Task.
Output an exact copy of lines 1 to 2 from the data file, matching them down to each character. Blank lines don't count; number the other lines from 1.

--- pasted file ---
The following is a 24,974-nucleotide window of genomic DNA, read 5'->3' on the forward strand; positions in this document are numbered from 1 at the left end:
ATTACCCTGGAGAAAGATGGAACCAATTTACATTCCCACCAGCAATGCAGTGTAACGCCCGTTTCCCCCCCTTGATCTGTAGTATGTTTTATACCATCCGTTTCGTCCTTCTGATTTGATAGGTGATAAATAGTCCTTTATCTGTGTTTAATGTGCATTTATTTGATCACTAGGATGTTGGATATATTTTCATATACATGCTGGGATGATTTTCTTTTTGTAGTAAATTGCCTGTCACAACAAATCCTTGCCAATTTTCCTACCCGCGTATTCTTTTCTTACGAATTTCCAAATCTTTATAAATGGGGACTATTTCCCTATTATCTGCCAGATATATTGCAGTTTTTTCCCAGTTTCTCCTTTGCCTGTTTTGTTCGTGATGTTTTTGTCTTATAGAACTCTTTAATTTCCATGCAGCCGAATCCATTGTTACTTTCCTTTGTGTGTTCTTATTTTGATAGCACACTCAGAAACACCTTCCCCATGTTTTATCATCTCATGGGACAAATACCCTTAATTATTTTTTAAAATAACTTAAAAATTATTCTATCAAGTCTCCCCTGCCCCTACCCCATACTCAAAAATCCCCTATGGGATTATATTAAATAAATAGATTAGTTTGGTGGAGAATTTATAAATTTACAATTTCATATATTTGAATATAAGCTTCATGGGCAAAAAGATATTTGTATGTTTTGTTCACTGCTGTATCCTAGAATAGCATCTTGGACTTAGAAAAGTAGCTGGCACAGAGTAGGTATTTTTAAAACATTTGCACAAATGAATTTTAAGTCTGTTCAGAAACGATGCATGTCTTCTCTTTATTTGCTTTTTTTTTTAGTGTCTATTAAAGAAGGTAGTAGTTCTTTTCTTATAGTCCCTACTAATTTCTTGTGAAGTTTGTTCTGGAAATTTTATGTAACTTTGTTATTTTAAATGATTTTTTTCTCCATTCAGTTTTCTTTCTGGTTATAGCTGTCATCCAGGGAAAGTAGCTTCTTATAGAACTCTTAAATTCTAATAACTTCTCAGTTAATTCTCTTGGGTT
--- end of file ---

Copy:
The following is a 24,974-nucleotide window of genomic DNA, read 5'->3' on the forward strand; positions in this document are numbered from 1 at the left end:
ATTACCCTGGAGAAAGATGGAACCAATTTACATTCCCACCAGCAATGCAGTGTAACGCCCGTTTCCCCCCCTTGATCTGTAGTATGTTTTATACCATCCGTTTCGTCCTTCTGATTTGATAGGTGATAAATAGTCCTTTATCTGTGTTTAATGTGCATTTATTTGATCACTAGGATGTTGGATATATTTTCATATACATGCTGGGATGATTTTCTTTTTGTAGTAAATTGCCTGTCACAACAAATCCTTGCCAATTTTCCTACCCGCGTATTCTTTTCTTACGAATTTCCAAATCTTTATAAATGGGGACTATTTCCCTATTATCTGCCAGATATATTGCAGTTTTTTCCCAGTTTCTCCTTTGCCTGTTTTGTTCGTGATGTTTTTGTCTTATAGAACTCTTTAATTTCCATGCAGCCGAATCCATTGTTACTTTCCTTTGTGTGTTCTTATTTTGATAGCACACTCAGAAACACCTTCCCCATGTTTTATCATCTCATGGGACAAATACCCTTAATTATTTTTTAAAATAACTTAAAAATTATTCTATCAAGTCTCCCCTGCCCCTACCCCATACTCAAAAATCCCCTATGGGATTATATTAAATAAATAGATTAGTTTGGTGGAGAATTTATAAATTTACAATTTCATATATTTGAATATAAGCTTCATGGGCAAAAAGATATTTGTATGTTTTGTTCACTGCTGTATCCTAGAATAGCATCTTGGACTTAGAAAAGTAGCTGGCACAGAGTAGGTATTTTTAAAACATTTGCACAAATGAATTTTAAGTCTGTTCAGAAACGATGCATGTCTTCTCTTTATTTGCTTTTTTTTTTAGTGTCTATTAAAGAAGGTAGTAGTTCTTTTCTTATAGTCCCTACTAATTTCTTGTGAAGTTTGTTCTGGAAATTTTATGTAACTTTGTTATTTTAAATGATTTTTTTCTCCATTCAGTTTTCTTTCTGGTTATAGCTGTCATCCAGGGAAAGTAGCTTCTTATAGAACTCTTAAATTCTAATAACTTCTCAGTTAATTCTCTTGGGTT